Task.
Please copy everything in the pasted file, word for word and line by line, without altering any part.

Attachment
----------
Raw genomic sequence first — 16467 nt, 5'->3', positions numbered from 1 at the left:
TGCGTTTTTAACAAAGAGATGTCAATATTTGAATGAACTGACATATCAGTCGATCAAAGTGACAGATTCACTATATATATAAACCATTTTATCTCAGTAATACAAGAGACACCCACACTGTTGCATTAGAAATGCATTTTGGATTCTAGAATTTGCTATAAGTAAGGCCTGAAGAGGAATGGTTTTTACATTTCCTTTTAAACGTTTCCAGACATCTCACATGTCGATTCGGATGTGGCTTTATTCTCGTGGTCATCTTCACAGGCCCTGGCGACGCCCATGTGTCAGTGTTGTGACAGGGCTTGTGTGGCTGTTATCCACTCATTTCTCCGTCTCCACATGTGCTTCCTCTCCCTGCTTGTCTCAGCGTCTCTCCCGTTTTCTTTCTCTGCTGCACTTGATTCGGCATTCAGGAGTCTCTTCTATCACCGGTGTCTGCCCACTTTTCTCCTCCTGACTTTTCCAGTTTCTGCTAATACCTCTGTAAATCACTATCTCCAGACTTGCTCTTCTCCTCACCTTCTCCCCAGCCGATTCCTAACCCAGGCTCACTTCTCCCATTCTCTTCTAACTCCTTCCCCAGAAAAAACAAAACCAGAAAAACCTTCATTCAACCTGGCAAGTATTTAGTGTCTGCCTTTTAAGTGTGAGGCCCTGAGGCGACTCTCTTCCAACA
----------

Raw genomic sequence first — 16467 nt, 5'->3', positions numbered from 1 at the left:
TGCGTTTTTAACAAAGAGATGTCAATATTTGAATGAACTGACATATCAGTCGATCAAAGTGACAGATTCACTATATATATAAACCATTTTATCTCAGTAATACAAGAGACACCCACACTGTTGCATTAGAAATGCATTTTGGATTCTAGAATTTGCTATAAGTAAGGCCTGAAGAGGAATGGTTTTTACATTTCCTTTTAAACGTTTCCAGACATCTCACATGTCGATTCGGATGTGGCTTTATTCTCGTGGTCATCTTCACAGGCCCTGGCGACGCCCATGTGTCAGTGTTGTGACAGGGCTTGTGTGGCTGTTATCCACTCATTTCTCCGTCTCCACATGTGCTTCCTCTCCCTGCTTGTCTCAGCGTCTCTCCCGTTTTCTTTCTCTGCTGCACTTGATTCGGCATTCAGGAGTCTCTTCTATCACCGGTGTCTGCCCACTTTTCTCCTCCTGACTTTTCCAGTTTCTGCTAATACCTCTGTAAATCACTATCTCCAGACTTGCTCTTCTCCTCACCTTCTCCCCAGCCGATTCCTAACCCAGGCTCACTTCTCCCATTCTCTTCTAACTCCTTCCCCAGAAAAAACAAAACCAGAAAAACCTTCATTCAACCTGGCAAGTATTTAGTGTCTGCCTTTTAAGTGTGAGGCCCTGAGGCGACTCTCTTCCAACA